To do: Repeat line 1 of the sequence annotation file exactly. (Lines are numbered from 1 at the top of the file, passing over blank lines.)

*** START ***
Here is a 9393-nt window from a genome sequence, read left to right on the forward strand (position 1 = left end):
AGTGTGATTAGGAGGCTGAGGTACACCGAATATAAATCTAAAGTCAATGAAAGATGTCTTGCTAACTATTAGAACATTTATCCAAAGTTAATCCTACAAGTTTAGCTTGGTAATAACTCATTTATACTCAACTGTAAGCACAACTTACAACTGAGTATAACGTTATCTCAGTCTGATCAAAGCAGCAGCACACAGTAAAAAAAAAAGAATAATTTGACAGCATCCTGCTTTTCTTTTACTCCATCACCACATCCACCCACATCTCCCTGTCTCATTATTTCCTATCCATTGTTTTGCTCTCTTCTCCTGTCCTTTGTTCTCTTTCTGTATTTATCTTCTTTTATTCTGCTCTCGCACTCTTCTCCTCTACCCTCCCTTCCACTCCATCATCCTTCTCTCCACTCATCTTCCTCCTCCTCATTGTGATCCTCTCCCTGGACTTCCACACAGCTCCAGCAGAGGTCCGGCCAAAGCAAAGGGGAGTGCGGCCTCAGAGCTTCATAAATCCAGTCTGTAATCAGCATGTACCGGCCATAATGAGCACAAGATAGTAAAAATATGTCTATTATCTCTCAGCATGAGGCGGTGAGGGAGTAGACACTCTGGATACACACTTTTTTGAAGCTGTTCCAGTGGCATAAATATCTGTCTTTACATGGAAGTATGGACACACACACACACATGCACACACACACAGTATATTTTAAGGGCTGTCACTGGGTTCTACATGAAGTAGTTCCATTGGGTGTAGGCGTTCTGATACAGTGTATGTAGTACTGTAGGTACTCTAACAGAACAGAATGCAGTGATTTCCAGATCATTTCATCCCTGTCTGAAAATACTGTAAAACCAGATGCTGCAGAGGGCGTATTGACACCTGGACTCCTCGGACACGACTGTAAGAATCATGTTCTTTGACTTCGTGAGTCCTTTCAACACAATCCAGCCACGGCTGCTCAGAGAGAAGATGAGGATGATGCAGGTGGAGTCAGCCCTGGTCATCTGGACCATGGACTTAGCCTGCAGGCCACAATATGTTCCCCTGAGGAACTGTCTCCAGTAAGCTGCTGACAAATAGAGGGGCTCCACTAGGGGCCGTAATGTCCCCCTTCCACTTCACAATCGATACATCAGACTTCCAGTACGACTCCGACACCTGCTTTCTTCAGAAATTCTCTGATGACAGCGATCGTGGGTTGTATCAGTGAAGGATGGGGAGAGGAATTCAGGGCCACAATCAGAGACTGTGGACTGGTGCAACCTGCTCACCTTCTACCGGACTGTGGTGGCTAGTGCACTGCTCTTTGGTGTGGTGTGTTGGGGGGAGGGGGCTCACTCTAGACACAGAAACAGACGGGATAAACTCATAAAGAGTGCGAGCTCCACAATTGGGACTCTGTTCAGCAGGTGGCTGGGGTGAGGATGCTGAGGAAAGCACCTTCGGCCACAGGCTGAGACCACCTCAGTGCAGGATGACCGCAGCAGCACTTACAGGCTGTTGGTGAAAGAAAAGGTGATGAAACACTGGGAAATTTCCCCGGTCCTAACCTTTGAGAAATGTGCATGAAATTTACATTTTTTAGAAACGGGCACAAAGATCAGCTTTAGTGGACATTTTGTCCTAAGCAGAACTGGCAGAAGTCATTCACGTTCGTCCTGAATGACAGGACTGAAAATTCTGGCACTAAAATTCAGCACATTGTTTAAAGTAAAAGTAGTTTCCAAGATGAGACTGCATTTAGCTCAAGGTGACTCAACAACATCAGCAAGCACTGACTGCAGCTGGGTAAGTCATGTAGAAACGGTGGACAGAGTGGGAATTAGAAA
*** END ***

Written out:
Here is a 9393-nt window from a genome sequence, read left to right on the forward strand (position 1 = left end):